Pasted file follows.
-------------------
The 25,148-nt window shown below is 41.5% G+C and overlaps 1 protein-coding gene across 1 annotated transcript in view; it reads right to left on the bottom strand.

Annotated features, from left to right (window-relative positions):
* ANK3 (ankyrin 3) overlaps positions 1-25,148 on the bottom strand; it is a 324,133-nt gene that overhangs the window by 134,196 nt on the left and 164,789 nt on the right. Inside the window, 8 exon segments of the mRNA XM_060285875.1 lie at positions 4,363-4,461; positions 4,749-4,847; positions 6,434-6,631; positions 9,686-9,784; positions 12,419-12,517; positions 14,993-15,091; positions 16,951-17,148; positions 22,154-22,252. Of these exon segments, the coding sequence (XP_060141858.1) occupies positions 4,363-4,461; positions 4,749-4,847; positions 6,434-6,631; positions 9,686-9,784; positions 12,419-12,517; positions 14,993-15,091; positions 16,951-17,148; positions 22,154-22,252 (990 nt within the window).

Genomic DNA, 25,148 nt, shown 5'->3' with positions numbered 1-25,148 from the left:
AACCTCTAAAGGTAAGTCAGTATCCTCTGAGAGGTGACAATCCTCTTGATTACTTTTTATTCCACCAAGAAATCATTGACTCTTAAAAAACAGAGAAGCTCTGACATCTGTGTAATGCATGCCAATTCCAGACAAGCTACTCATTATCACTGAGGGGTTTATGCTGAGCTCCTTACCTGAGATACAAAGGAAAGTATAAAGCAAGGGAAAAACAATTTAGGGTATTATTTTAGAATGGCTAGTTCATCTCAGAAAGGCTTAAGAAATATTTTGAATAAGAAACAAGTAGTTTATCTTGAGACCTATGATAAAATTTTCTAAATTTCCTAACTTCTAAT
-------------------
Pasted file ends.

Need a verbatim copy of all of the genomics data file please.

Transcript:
The 25,148-nt window shown below is 41.5% G+C and overlaps 1 protein-coding gene across 1 annotated transcript in view; it reads right to left on the bottom strand.

Annotated features, from left to right (window-relative positions):
* ANK3 (ankyrin 3) overlaps positions 1-25,148 on the bottom strand; it is a 324,133-nt gene that overhangs the window by 134,196 nt on the left and 164,789 nt on the right. Inside the window, 8 exon segments of the mRNA XM_060285875.1 lie at positions 4,363-4,461; positions 4,749-4,847; positions 6,434-6,631; positions 9,686-9,784; positions 12,419-12,517; positions 14,993-15,091; positions 16,951-17,148; positions 22,154-22,252. Of these exon segments, the coding sequence (XP_060141858.1) occupies positions 4,363-4,461; positions 4,749-4,847; positions 6,434-6,631; positions 9,686-9,784; positions 12,419-12,517; positions 14,993-15,091; positions 16,951-17,148; positions 22,154-22,252 (990 nt within the window).

Genomic DNA, 25,148 nt, shown 5'->3' with positions numbered 1-25,148 from the left:
AACCTCTAAAGGTAAGTCAGTATCCTCTGAGAGGTGACAATCCTCTTGATTACTTTTTATTCCACCAAGAAATCATTGACTCTTAAAAAACAGAGAAGCTCTGACATCTGTGTAATGCATGCCAATTCCAGACAAGCTACTCATTATCACTGAGGGGTTTATGCTGAGCTCCTTACCTGAGATACAAAGGAAAGTATAAAGCAAGGGAAAAACAATTTAGGGTATTATTTTAGAATGGCTAGTTCATCTCAGAAAGGCTTAAGAAATATTTTGAATAAGAAACAAGTAGTTTATCTTGAGACCTATGATAAAATTTTCTAAATTTCCTAACTTCTAAT